Sunday, September 16, 2012

Bonaparte Book 1. The Legend of Bonaparte



France…one of the most powerful nations in Europe, had fallen on hard times. The Bourbons, as lazy as they were extravagant, hath left the once mighty nation in bitter decay, but in such times, extraordinary men are born. This is the story of one such man…

Book I. Little Boy from Corsica

“Et Liberte du Mortem…Give me Liberty, or give me Death.”…Maximilian Robespierre

Some men are born into greatness; others to witness them. My name is Allian Juppe. At different times, a vagabound, a soldier, adventurer…Once I was marshal, but perhaps, Napoleon gave that title too lightly, but then again, to be in the service of one such as him was a great honor.

IMG:bonaparte.jpg

Maximilian Robespierre, French Revolutionary leader during the Reign of Terror

I did not think much of him at first. Respect did not come naturally to one such as myself. Like all things in his life, Napoleon would come to earn it. He was but a boy in those days, and a small one at that. Shorter than his peers.

We had come to know each other in this elite school for the nobility. For Napoleon’s father, Carlo Bonaparte, was one such noble. He hath been born in Corsica. In those days, it was but a weak Italian island-nation, and that the powerful armies of France hath conquered. Napoleon the boy was given to easy fits of tantrums that amused me and other classmates alike.

At times, he vowed to be a great man….one of destiny. But what could a minor noble like him ever hope to accomplish in the orpulent courts of Bourbon France? Tut…tut…was my response. The teacher would often punish the young Napoleon for his arrogance. “You are just a little boy!” Monsieur Gauchet would say. High regard was not one of the things either Gauchet or for that matter anyone held for Napoleon in those days.

When he was a young man, Napoleon left Paris to go back to his homeland where he got himself into some mighty problems at Ajaccio. In those days, the lush fields of Corsica was swarmed with Frenchmen who migrated into it. Young Napoleon got mixed up with the Corsican nationalist leader Paolo, who was trying to secede from France. There were many violent events. At one time, Napoleon had to flee from a burning storeroom, but his father’s house at Ajaccio was no more. Luckily, only Paulo was executed.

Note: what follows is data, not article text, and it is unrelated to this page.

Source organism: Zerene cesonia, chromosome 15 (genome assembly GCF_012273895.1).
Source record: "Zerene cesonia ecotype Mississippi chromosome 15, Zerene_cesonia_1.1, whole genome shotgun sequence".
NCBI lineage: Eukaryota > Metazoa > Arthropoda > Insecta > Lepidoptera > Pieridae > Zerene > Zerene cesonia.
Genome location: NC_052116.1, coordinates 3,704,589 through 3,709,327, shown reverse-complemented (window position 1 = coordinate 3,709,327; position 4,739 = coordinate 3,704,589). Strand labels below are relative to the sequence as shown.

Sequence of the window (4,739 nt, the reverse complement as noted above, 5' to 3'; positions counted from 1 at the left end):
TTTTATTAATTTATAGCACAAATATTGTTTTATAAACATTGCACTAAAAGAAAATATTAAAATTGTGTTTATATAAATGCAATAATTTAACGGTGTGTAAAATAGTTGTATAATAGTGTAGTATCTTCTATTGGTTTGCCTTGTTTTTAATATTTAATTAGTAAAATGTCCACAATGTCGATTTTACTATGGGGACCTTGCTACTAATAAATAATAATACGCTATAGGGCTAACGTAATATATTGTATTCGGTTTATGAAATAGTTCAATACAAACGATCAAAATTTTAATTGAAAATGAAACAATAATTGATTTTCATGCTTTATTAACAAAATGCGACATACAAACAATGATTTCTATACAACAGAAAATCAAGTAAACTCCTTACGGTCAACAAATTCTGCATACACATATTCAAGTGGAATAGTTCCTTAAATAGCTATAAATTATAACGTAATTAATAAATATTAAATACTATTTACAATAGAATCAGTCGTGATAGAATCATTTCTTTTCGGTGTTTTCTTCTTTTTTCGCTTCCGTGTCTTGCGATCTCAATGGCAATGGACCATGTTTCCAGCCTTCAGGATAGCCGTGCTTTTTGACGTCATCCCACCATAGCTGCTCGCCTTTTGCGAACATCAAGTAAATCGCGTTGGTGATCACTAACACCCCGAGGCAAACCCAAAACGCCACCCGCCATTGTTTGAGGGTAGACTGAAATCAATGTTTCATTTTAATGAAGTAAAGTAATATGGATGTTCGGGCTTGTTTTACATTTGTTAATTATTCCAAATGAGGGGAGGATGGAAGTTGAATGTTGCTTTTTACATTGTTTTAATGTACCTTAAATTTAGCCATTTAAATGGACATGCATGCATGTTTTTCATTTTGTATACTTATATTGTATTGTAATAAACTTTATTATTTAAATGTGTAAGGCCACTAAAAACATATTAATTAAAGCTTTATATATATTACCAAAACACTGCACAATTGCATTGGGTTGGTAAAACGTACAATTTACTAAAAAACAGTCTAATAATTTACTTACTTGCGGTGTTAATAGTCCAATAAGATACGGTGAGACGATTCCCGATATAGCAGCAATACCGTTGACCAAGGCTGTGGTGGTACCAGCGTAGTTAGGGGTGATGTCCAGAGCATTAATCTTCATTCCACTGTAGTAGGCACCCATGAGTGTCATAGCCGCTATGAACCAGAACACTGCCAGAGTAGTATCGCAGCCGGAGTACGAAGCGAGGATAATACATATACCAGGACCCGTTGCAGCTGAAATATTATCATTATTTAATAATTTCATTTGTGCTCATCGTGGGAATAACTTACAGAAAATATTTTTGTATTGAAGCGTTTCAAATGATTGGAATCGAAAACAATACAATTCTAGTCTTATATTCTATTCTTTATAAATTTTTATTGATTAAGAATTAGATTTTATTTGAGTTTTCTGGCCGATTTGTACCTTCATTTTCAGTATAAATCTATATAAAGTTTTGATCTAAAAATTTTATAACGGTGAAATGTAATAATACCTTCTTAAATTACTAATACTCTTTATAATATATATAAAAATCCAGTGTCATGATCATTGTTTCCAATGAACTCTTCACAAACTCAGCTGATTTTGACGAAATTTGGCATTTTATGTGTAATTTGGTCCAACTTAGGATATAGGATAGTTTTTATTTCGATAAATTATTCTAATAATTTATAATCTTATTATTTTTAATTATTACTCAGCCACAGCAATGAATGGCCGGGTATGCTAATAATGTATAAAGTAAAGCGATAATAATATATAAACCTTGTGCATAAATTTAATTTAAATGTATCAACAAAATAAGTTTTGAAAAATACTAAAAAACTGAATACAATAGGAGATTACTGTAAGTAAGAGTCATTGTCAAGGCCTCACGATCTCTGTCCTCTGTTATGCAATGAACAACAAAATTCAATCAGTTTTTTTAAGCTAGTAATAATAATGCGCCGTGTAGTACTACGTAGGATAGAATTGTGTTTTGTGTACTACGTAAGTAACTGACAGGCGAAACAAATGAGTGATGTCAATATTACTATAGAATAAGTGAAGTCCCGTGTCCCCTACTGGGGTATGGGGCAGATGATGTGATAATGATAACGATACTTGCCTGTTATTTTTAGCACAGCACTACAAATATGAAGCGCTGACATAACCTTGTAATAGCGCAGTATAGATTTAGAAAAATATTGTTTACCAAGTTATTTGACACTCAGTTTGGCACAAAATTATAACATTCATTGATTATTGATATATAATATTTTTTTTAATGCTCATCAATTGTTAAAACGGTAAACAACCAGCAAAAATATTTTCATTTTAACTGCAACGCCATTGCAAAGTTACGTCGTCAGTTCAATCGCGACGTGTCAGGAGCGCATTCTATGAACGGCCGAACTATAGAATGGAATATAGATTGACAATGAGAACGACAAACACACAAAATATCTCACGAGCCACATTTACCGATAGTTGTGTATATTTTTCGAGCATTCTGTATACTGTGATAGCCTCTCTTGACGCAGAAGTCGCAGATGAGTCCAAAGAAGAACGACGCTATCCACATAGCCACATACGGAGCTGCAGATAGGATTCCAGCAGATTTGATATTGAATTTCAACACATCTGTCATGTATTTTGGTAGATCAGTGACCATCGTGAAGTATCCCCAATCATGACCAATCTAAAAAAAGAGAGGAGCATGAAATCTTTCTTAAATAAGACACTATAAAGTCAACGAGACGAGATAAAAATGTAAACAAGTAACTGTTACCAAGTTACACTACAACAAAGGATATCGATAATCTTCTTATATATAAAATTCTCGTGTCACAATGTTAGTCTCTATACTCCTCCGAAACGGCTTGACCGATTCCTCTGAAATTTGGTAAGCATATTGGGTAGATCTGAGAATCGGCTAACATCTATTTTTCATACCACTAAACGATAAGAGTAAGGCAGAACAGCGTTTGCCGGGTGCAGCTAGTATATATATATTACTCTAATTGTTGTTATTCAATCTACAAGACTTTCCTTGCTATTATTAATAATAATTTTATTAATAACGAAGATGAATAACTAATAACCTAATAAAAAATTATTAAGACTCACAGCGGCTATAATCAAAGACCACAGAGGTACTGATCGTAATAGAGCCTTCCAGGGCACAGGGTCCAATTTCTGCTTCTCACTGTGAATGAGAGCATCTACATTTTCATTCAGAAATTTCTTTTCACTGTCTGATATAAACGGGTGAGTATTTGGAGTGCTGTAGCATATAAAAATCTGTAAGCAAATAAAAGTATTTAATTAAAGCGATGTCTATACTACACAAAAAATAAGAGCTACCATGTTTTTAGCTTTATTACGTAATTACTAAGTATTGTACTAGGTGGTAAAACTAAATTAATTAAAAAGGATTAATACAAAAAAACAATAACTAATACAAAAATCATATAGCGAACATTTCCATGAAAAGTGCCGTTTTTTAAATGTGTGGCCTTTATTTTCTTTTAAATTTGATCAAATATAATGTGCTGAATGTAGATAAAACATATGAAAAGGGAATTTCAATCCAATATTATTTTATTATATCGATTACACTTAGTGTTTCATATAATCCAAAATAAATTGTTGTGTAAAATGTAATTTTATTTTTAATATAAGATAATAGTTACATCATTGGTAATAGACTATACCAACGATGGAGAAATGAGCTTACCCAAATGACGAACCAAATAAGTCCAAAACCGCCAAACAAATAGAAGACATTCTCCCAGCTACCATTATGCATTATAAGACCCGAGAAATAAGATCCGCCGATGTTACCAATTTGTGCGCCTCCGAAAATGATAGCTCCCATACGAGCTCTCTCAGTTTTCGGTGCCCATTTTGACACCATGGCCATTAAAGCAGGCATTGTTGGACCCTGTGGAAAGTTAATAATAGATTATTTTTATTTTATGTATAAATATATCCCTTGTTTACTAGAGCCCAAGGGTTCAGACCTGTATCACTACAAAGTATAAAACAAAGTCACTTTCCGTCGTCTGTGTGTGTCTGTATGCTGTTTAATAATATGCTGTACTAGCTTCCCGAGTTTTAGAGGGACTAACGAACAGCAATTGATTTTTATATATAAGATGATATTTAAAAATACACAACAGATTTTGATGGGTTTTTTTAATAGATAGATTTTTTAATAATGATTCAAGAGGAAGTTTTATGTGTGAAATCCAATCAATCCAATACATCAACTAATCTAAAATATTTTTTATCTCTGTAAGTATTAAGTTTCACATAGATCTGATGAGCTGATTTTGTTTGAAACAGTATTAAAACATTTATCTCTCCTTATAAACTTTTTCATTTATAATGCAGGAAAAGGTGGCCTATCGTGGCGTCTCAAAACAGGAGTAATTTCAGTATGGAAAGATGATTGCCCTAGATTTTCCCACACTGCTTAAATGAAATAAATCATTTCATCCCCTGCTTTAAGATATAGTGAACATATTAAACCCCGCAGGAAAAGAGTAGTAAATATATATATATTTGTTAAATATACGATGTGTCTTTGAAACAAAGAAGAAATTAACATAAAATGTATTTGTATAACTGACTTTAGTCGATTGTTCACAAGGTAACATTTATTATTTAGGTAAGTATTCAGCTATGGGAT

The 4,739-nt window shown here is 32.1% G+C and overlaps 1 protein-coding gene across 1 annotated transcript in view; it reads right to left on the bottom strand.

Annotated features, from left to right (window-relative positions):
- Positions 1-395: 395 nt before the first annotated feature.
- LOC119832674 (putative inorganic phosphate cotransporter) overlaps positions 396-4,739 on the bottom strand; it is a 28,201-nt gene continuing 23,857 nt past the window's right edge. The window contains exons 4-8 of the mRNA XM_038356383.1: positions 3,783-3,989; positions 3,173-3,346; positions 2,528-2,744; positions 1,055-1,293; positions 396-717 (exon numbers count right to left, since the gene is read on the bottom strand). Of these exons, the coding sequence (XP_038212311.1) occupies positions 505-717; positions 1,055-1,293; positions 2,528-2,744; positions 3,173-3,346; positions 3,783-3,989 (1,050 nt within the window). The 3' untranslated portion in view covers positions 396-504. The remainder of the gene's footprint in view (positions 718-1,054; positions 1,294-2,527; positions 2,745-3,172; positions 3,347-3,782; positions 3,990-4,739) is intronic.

There was no way for Napoleon to return to Corsica anymore. Like it or not, he had to become a Frenchmen like us. As it turns out, it would not be such a bad thing for him or us. Napoleon entered the Royal Military Academy and rose in rank, eventually becoming a lieutenant.

But France tw’as not such a peaceful country in those days. The Bourbon dynasty hath been a mighty nation under Louis XIV, but the only thing Louis XVI had in common to his grandfather was his name. His beautiful wife, Queen Marie Antoniette, was an Austrian, and a conceited one at that. She spent all her time partying in expensive garden balls, while the treasury wasted away and the people of France went hungry. Without the ready hands of Finance Minister Colbert to guide us, the price of bread skyrocketed, but the nobility continued to ignore the peasants.

There were many riots in those days. The Bourbons made few concessions to the peasants and did so only grudgingly. The brave hero, Marquis de Lafayette, who hath helped our allies, the Americans, against the British (our enemies) was made General of the Royal Guard. Despite his obvious fondness of revolutionary ideals, he was a high-born Marquis, and for that reason, King Louis trusted him with his life.